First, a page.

If you buy an EV this year, chances are next yearâ€™s model will offer a slightly better battery for the same price. As a result, resale values for most EVs are terrible (or wonderful, if youâ€™re looking to buy a used car). Three-year-old Nissan LEAFs are going for around a quarter of their original MSRPs.
Wouldnâ€™t it be great if automakers offered an option to swap out your ancient three-year-old battery for a new, state-of-the-art one? Maybe, but as Nikki Gordon-Bloomfield of Transport Evolved explains, most of them donâ€™t, and they probably never will, for several good reasons.
For one thing, a battery pack interacts with other components in complex ways, so you canâ€™t just slap in a new pack without making other changes to the vehicle. When Nissan developed itsâ€œlizardâ€ battery pack, which is better able to handle extreme heat, it had to engineer a special fitting kit to enable the retrofit â€“ and that was just a minor upgrade.
The Tesla Roadster 3.0 package does allow owners to trade up to a more energy-dense battery pack, but Tesla had to reengineer the entire car to make it work. Installing the upgrade means replacing various power electronics components as well as the pack itself. All this is expected to cost around $29,000, so much that Gordon-Bloomfield expects only a small proportion of Tesla owners to go for it.
While it may be relatively cheap for a company to develop an improved battery chemistry for a new pack, making that pack backward-compatible would increase costs significantly â€“ a cost that would have to be passed on to every buyer.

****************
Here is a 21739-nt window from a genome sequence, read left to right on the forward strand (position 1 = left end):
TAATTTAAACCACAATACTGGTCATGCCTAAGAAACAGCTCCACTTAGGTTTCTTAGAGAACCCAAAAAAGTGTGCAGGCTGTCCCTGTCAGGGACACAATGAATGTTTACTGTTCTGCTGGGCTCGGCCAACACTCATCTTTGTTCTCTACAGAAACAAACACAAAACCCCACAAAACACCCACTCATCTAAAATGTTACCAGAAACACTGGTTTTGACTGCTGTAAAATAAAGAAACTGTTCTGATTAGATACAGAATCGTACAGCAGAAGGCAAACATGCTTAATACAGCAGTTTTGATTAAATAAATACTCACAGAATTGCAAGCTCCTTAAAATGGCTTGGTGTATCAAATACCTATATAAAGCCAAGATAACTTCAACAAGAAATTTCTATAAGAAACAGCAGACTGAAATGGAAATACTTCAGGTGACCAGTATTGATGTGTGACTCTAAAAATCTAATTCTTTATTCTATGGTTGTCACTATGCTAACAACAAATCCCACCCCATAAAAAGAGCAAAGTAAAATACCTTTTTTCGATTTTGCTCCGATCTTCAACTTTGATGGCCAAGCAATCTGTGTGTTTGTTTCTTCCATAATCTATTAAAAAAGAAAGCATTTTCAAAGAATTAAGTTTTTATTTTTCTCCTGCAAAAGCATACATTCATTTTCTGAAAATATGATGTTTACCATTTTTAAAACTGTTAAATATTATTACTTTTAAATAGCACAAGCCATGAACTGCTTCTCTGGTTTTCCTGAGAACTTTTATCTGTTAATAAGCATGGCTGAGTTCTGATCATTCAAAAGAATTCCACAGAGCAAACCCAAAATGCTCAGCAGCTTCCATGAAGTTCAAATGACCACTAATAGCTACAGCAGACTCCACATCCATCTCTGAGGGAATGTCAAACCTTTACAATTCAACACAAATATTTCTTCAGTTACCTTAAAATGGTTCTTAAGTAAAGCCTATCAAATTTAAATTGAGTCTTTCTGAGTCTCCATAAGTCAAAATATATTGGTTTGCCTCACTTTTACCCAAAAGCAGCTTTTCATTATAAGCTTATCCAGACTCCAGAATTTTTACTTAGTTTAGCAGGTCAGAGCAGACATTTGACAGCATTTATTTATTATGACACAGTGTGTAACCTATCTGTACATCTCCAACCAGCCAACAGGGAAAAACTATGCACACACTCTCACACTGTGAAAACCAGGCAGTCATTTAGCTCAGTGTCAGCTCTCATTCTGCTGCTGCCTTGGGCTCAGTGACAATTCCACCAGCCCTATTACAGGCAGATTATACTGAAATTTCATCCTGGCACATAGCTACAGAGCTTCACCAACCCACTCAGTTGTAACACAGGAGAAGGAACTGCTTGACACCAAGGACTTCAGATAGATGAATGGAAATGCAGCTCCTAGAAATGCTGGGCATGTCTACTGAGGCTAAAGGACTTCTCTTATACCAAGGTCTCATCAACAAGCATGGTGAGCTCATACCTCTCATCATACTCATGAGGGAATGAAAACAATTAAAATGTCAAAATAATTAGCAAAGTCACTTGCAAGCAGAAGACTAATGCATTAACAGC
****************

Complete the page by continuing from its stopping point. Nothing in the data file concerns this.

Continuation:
All cars, not just EVs, benefit from incremental improvements and changes over time, and it would cost the Earth to ensure that retrofit upgrades work with every variation ever made. As cars become more complex, it becomes ever harder for automakers to make one model year compatible with another.
Automakers rightly focus on improving future models, not keeping older ones alive. To look at it in a more cynical light, constant improvements keep customers coming back to buy new models every few years. What businessÂ would want to cripple that golden goose?
On the other hand, letâ€™s not blame automakers for constantly trying to make better products. Requiring an automaker to offer battery pack upgrades for older models would require them to stick with the same basic design so that replacement parts could be made at a reasonable price. The result would be to stagnate battery pack design, stifling progress.
So, if you want a better battery, your best bet is to get your checkbook out, buy a brand-new EV, and sell the old one to some deserving underpaid journalist.